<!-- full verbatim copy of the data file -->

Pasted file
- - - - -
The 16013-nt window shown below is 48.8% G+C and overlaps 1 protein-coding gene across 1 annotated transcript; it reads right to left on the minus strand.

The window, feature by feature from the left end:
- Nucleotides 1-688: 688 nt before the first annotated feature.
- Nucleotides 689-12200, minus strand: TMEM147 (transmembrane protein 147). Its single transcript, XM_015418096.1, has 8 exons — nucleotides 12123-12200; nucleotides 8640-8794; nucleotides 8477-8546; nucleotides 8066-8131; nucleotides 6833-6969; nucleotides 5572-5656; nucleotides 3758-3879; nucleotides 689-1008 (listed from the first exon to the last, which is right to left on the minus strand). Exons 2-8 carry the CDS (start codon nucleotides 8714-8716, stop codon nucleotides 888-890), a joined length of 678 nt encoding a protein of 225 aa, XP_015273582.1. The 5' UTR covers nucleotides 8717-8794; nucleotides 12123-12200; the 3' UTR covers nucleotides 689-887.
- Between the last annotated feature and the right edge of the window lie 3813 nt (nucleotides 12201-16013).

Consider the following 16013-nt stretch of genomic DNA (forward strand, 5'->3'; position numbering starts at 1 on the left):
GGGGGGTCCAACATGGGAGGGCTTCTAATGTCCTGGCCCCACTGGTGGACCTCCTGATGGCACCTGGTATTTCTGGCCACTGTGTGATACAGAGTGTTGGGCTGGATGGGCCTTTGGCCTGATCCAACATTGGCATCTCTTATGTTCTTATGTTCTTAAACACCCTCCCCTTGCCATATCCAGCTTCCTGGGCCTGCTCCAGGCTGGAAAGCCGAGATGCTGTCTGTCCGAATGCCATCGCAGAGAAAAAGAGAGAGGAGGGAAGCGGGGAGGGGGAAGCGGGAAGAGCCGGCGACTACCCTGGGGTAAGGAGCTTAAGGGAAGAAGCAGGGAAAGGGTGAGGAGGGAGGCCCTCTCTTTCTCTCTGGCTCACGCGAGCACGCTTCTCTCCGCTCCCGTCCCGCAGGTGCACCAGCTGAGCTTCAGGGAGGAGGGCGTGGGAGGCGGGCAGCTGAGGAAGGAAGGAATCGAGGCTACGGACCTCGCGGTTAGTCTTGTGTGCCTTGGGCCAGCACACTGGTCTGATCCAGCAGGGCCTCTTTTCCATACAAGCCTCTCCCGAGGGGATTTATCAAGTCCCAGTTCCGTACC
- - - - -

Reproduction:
The 16013-nt window shown below is 48.8% G+C and overlaps 1 protein-coding gene across 1 annotated transcript; it reads right to left on the minus strand.

The window, feature by feature from the left end:
- Nucleotides 1-688: 688 nt before the first annotated feature.
- Nucleotides 689-12200, minus strand: TMEM147 (transmembrane protein 147). Its single transcript, XM_015418096.1, has 8 exons — nucleotides 12123-12200; nucleotides 8640-8794; nucleotides 8477-8546; nucleotides 8066-8131; nucleotides 6833-6969; nucleotides 5572-5656; nucleotides 3758-3879; nucleotides 689-1008 (listed from the first exon to the last, which is right to left on the minus strand). Exons 2-8 carry the CDS (start codon nucleotides 8714-8716, stop codon nucleotides 888-890), a joined length of 678 nt encoding a protein of 225 aa, XP_015273582.1. The 5' UTR covers nucleotides 8717-8794; nucleotides 12123-12200; the 3' UTR covers nucleotides 689-887.
- Between the last annotated feature and the right edge of the window lie 3813 nt (nucleotides 12201-16013).

Consider the following 16013-nt stretch of genomic DNA (forward strand, 5'->3'; position numbering starts at 1 on the left):
GGGGGGTCCAACATGGGAGGGCTTCTAATGTCCTGGCCCCACTGGTGGACCTCCTGATGGCACCTGGTATTTCTGGCCACTGTGTGATACAGAGTGTTGGGCTGGATGGGCCTTTGGCCTGATCCAACATTGGCATCTCTTATGTTCTTATGTTCTTAAACACCCTCCCCTTGCCATATCCAGCTTCCTGGGCCTGCTCCAGGCTGGAAAGCCGAGATGCTGTCTGTCCGAATGCCATCGCAGAGAAAAAGAGAGAGGAGGGAAGCGGGGAGGGGGAAGCGGGAAGAGCCGGCGACTACCCTGGGGTAAGGAGCTTAAGGGAAGAAGCAGGGAAAGGGTGAGGAGGGAGGCCCTCTCTTTCTCTCTGGCTCACGCGAGCACGCTTCTCTCCGCTCCCGTCCCGCAGGTGCACCAGCTGAGCTTCAGGGAGGAGGGCGTGGGAGGCGGGCAGCTGAGGAAGGAAGGAATCGAGGCTACGGACCTCGCGGTTAGTCTTGTGTGCCTTGGGCCAGCACACTGGTCTGATCCAGCAGGGCCTCTTTTCCATACAAGCCTCTCCCGAGGGGATTTATCAAGTCCCAGTTCCGTACC